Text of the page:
U.S. stocks fell on Monday as financial shares tumbled over concern that a federal tax credit for home buyers would expire and as commodity-related shares lost ground on falling oil prices.
The S&P Financials index <.GSPF> dropped 1.7 percent and a Dow Jones index of home builders' stocks <.DJUSHB> fell 1.9 percent on market talk that an $8,000 federal tax credit for first-time home buyers scheduled to expire November 30 would not be extended.
Investment researchers ISI Group said in a Monday note there could be an agreement to phase out the home buyer tax credit over 13 months, rather than expand it, as some had hoped.
A media report quoted ISI as saying the tax credit probably would not be extended when it expires at the end of November.
This caused stocks to drop, with major averages falling more than 1 percent, due to concern the housing market would lose a leg of support that has stabilized that industry of late.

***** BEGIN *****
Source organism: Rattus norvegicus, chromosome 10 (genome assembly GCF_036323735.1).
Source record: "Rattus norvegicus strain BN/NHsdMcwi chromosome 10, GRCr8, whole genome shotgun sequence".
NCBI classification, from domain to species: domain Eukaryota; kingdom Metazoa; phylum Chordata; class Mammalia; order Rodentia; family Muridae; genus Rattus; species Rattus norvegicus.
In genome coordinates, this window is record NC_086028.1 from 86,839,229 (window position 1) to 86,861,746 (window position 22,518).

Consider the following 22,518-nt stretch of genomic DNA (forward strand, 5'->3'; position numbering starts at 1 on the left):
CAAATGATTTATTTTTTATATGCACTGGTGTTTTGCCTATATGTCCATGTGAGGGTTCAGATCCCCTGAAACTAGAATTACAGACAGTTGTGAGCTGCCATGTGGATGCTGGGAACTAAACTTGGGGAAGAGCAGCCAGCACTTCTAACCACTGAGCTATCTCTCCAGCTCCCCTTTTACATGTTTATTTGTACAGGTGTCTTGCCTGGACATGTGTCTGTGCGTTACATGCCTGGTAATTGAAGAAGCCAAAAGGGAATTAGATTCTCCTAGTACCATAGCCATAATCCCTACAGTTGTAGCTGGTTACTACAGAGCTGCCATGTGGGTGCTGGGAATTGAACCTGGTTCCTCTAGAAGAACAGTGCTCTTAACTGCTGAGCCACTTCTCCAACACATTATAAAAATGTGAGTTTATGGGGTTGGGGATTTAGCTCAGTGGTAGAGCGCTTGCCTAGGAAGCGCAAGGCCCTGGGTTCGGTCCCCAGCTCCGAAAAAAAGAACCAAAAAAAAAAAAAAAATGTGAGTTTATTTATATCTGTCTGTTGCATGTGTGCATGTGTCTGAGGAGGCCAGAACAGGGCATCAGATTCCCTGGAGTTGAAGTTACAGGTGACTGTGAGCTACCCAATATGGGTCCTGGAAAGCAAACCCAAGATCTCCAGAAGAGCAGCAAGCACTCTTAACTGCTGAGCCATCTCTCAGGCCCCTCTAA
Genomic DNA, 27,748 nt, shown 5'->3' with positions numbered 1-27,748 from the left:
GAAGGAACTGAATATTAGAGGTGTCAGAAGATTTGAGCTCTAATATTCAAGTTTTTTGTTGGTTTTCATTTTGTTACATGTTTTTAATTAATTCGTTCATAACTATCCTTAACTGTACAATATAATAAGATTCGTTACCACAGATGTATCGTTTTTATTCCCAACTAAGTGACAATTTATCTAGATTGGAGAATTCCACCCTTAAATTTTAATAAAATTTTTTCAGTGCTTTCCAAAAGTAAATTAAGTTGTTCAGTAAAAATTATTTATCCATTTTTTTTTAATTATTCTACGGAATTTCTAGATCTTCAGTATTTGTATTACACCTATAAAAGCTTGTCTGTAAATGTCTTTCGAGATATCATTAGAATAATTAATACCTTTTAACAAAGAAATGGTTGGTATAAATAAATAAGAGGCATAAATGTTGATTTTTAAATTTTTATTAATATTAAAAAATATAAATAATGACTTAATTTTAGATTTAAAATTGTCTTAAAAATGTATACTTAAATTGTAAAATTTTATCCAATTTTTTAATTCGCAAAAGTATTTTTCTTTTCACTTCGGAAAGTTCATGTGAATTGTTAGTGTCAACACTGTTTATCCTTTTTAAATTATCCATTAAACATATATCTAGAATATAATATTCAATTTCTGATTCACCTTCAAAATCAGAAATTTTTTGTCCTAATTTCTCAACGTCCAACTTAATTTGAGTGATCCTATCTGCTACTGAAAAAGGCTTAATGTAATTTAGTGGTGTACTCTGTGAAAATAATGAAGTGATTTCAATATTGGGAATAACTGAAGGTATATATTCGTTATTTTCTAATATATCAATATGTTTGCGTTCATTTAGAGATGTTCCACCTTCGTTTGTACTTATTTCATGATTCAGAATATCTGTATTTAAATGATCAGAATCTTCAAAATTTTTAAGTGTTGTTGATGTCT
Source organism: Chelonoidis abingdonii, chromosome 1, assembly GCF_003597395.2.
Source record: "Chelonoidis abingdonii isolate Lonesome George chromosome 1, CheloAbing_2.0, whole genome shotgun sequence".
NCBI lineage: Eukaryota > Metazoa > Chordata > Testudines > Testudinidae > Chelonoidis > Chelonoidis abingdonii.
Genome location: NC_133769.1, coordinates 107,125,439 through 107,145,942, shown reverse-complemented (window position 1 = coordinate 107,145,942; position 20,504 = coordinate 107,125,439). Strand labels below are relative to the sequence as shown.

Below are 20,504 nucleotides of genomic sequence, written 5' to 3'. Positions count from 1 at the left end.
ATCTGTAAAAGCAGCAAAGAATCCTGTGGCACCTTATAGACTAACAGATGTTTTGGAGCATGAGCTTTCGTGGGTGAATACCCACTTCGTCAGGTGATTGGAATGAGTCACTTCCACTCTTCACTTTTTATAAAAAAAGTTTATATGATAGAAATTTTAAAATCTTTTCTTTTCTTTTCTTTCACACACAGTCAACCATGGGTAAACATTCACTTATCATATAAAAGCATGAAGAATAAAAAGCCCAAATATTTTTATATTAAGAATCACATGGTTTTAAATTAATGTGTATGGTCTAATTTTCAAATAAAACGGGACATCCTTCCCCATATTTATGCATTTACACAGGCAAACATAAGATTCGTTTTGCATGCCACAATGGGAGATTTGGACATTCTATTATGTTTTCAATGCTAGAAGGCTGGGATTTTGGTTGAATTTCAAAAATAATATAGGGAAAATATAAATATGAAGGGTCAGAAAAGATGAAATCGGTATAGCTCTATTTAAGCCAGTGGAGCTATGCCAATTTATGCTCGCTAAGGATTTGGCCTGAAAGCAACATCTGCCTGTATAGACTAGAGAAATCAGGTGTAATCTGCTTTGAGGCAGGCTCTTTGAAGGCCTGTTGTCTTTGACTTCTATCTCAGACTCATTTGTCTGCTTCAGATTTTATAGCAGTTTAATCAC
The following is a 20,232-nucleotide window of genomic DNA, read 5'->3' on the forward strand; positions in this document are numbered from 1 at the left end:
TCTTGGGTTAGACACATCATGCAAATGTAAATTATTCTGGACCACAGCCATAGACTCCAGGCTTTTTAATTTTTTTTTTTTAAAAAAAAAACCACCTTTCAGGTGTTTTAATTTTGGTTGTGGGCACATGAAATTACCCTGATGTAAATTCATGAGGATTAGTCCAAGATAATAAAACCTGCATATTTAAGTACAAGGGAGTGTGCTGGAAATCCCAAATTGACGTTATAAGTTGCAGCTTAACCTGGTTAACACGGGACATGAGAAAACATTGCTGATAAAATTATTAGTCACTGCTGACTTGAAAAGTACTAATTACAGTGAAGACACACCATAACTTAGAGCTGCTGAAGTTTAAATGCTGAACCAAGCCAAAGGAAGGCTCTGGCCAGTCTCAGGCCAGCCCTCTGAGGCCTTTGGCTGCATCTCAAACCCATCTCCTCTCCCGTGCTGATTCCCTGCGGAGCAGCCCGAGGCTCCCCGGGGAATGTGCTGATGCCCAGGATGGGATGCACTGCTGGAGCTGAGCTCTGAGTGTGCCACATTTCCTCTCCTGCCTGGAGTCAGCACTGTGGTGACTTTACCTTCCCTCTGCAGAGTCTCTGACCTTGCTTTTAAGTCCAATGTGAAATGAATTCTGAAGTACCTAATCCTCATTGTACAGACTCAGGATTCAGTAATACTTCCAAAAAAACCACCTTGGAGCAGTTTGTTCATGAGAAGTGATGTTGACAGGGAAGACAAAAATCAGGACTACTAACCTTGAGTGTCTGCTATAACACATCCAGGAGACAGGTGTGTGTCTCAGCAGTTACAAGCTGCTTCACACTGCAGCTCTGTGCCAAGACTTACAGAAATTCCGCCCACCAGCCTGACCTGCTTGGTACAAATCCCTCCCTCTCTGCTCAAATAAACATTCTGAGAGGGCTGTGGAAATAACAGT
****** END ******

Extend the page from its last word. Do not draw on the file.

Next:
Anytime you pull away a bailout, the market doesn't like it, said Joe Saluzzi, co-manager of trading at Themis
Trading in Chatham, New Jersey.
The market pared losses after Senator Bill Nelson said an agreement to extend the first-time home buyer credit should be worked out later this week.
The Dow Jones industrial average <.DJI> was down 80.64 points, or 0.81 percent, at 9,891.54. The Standard & Poor's 500 Index <.SPX> was down 9.55 points, or 0.88 percent, at 1,070.05. The Nasdaq Composite Index <.IXIC> was down 9.71 points, or 0.45 percent, at 2,144.76.
The energy and materials sectors, which had helped lift major indexes more than 1 percent earlier, reversed course as U.S. crude futures fell below $80 a barrel, while the ICE Futures dollar index <.DXY> gained 0.7 percent.
(Reporting by Angela Moon; Editing by Kenneth Barry)